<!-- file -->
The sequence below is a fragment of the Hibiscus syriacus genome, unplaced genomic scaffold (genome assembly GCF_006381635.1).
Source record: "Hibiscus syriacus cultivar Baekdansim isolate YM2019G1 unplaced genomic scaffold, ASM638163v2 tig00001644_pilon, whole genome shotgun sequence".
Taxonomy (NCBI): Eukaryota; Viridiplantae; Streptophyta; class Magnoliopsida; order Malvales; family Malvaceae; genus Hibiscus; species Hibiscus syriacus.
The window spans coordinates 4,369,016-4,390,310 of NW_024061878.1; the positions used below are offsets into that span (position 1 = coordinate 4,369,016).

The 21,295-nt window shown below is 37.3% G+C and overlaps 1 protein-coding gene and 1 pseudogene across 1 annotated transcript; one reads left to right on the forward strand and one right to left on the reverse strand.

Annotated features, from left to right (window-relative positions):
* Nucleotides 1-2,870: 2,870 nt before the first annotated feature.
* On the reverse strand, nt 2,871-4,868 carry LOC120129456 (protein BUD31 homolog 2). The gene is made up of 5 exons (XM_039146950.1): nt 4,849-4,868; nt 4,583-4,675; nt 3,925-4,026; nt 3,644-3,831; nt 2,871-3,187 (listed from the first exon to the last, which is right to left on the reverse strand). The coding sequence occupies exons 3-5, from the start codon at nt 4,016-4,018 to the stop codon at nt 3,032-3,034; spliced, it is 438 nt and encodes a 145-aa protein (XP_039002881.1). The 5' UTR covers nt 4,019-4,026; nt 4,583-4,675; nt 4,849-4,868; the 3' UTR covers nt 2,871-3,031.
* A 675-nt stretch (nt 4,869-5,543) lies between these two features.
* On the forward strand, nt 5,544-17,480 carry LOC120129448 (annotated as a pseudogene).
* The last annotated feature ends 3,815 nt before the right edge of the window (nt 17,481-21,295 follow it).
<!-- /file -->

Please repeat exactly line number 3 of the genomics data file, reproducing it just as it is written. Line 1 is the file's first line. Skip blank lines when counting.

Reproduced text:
Taxonomy (NCBI): Eukaryota; Viridiplantae; Streptophyta; class Magnoliopsida; order Malvales; family Malvaceae; genus Hibiscus; species Hibiscus syriacus.